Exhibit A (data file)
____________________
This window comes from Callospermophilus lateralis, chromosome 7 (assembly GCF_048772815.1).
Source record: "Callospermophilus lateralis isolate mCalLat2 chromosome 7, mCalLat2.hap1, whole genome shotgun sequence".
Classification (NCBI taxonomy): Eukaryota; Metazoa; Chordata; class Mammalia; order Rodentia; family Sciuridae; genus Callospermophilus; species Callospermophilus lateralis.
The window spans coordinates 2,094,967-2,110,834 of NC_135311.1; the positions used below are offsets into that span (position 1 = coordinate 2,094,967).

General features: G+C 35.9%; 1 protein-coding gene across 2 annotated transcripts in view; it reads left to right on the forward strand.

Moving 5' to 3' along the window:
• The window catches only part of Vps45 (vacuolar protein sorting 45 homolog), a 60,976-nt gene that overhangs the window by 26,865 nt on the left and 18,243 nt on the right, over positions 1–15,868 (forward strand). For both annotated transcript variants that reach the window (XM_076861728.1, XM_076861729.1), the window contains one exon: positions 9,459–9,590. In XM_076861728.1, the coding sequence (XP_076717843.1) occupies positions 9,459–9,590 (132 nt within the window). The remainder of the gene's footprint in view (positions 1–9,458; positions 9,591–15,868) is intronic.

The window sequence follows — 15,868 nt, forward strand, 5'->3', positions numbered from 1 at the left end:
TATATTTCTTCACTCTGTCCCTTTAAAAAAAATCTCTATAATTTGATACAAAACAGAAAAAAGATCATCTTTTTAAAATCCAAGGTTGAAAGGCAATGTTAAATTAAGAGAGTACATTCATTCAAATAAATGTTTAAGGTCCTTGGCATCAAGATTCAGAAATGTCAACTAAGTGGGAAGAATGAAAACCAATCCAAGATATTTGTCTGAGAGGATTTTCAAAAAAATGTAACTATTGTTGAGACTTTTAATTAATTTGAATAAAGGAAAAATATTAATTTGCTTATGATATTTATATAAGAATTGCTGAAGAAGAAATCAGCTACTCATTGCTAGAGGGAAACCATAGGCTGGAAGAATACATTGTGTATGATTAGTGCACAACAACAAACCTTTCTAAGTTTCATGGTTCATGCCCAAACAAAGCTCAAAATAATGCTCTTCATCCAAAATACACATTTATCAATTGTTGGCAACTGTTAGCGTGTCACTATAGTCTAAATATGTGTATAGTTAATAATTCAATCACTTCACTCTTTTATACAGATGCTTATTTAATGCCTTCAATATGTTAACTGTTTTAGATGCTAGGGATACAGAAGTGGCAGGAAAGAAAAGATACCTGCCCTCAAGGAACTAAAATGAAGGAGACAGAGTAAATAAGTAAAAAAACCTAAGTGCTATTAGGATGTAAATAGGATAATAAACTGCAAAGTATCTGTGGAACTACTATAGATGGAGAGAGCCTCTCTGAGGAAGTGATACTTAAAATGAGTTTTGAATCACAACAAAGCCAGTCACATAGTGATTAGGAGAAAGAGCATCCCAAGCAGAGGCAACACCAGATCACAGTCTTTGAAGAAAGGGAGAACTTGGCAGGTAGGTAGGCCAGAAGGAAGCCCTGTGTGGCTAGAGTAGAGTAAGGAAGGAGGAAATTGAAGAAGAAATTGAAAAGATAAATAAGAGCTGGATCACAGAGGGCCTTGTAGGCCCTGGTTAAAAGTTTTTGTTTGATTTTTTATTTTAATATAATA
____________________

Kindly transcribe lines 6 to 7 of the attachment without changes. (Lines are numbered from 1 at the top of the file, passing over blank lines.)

Moving 5' to 3' along the window:
• The window catches only part of Vps45 (vacuolar protein sorting 45 homolog), a 60,976-nt gene that overhangs the window by 26,865 nt on the left and 18,243 nt on the right, over positions 1–15,868 (forward strand). For both annotated transcript variants that reach the window (XM_076861728.1, XM_076861729.1), the window contains one exon: positions 9,459–9,590. In XM_076861728.1, the coding sequence (XP_076717843.1) occupies positions 9,459–9,590 (132 nt within the window). The remainder of the gene's footprint in view (positions 1–9,458; positions 9,591–15,868) is intronic.